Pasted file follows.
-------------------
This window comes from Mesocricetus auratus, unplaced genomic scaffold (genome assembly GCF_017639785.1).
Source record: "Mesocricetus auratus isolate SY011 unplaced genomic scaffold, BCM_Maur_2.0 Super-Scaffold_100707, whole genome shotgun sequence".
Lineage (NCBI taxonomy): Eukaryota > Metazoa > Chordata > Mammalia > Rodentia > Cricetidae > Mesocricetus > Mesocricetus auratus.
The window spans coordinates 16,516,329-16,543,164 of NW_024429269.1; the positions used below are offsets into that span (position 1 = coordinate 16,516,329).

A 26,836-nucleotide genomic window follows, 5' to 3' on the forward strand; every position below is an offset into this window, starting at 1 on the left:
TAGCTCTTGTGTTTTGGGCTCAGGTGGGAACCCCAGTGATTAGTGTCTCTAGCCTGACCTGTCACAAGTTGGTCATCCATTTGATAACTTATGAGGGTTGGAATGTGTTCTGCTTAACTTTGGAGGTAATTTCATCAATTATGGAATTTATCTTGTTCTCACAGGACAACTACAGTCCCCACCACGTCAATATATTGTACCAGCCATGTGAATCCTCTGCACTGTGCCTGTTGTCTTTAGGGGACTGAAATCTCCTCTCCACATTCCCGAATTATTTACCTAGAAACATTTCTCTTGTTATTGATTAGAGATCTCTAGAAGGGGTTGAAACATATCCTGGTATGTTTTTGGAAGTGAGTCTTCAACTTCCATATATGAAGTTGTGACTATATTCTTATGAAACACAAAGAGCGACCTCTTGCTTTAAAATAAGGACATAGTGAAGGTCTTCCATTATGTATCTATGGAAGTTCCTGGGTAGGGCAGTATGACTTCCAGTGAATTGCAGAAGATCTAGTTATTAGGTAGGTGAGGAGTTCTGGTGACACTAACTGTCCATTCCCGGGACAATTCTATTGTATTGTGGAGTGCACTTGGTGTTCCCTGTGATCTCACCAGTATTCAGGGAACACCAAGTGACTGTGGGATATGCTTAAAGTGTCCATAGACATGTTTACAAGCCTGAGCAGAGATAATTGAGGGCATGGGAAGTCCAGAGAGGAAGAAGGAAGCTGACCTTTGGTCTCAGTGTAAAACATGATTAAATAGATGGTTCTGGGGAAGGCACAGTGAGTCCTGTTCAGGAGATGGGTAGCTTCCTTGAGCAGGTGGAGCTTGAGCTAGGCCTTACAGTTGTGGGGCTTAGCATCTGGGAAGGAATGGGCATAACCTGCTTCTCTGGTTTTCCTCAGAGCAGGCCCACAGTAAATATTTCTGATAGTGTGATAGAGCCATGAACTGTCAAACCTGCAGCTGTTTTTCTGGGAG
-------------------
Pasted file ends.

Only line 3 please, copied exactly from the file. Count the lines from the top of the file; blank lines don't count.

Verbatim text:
Lineage (NCBI taxonomy): Eukaryota > Metazoa > Chordata > Mammalia > Rodentia > Cricetidae > Mesocricetus > Mesocricetus auratus.